Managing sick or carer's leave
All employees can take paid sick or carer’s leave unless they are a casual employee or a contractor.
Your employees might need to take sick or carer’s leave when they:
- have a personal illness or injury
- are stressed
- are pregnant, or have a pregnancy related illness
- need to support an immediate family member who is sick, injured or has an unexpected emergency
- require compassionate leave, sometimes called bereavement leave, for events such as attending a funeral.
What do I need to know as an employer?
All employees are covered by the national workplace relations system under the Fair Work Act 2009.
Here are some of the key details:
- Know your employees’ entitlements
- full time employees get 10 days each year of sick or carer’s leave.
- part time employees get pro rata of 10 days each year of sick or carer’s leave—this depends on their hours of work.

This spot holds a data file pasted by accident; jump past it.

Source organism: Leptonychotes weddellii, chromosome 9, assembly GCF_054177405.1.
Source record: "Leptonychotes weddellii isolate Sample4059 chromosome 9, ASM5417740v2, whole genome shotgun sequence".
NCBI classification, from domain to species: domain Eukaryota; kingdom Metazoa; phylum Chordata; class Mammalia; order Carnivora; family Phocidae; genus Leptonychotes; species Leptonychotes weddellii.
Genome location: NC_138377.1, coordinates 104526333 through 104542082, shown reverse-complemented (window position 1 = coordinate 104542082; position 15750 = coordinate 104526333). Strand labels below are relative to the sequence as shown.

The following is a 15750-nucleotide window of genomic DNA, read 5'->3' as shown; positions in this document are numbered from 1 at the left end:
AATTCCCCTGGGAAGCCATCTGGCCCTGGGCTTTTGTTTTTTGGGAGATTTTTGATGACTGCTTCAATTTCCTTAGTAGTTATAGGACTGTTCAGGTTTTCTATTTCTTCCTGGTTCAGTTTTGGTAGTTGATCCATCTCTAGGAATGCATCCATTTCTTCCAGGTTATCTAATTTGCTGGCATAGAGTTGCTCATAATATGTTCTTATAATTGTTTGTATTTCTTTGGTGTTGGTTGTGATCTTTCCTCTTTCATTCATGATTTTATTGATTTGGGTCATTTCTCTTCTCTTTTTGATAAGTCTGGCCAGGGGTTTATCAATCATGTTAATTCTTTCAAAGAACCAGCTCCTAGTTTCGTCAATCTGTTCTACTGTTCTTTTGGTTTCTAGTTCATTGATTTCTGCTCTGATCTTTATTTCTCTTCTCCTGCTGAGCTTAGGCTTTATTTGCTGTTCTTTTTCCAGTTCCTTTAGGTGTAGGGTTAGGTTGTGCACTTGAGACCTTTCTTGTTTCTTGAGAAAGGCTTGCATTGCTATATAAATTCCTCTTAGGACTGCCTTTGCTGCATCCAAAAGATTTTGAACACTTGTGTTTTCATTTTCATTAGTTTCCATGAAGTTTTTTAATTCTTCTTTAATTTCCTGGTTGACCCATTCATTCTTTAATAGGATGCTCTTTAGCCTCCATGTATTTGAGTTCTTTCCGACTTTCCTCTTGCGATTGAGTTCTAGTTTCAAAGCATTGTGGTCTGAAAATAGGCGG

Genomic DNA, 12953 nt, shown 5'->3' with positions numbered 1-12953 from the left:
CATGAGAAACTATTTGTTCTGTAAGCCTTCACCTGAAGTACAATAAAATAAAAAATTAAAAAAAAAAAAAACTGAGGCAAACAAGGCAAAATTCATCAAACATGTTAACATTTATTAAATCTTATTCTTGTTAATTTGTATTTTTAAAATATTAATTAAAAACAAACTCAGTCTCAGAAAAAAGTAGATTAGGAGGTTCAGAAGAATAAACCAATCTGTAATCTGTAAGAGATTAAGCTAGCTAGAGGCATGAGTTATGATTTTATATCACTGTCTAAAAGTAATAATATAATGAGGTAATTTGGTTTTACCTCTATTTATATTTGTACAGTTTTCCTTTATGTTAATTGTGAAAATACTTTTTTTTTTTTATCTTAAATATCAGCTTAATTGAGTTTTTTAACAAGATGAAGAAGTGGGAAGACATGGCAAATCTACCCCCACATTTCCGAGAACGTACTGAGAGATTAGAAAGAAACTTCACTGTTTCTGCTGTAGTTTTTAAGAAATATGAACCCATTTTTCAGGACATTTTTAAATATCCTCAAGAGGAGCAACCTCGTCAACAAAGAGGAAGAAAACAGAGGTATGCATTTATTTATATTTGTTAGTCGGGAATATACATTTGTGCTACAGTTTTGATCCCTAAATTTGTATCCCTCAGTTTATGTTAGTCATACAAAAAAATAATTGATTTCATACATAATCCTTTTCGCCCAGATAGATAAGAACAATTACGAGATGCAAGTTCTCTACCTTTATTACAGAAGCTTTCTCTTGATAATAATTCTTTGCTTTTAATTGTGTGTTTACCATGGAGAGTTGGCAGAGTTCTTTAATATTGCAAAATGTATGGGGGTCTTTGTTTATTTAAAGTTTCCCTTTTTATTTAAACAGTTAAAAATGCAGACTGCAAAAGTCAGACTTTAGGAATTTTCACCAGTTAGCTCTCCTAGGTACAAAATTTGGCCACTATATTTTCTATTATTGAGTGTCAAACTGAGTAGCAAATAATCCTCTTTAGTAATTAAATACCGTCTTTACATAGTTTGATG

- casual employees or contractors do not get any sick or carer’s leave.
- Pay your employee their base rate of pay for the ordinary hours they would have worked during the period.
- As an employer, you can ask an employee to give evidence to confirm why they have been away from work at any time, however you might have a specific policy about when certificates are required (e.g. if the period of leave is more than one business day). Remind your employees that a medical certificate doesn't have to give exact details about the injury or illness.
- An employee can take an extended period of unpaid sick leave. The Fair Work Ombudsman has more information on long periods of sick leave and unpaid carer's leave.
Tip: Business owners get sick too, so it’s a good idea to cover yourself for accident and sickness insurance through a private insurer. This policy will compensate you for loss of revenue while you recover. Read more about this in our insurance topic.
- Learn how flexible working arrangements can help your employees achieve a work-life balance and benefit your business.
- Use our Taking on an employee checklist to guide you through federal and state requirements that may apply when you become an employer.
- Use the leave calculator on the Fair Work Ombudsman’s website to find sick and carers’ leave amounts.
- Read more about the Fair Work Commission and how it applies in your state or territory.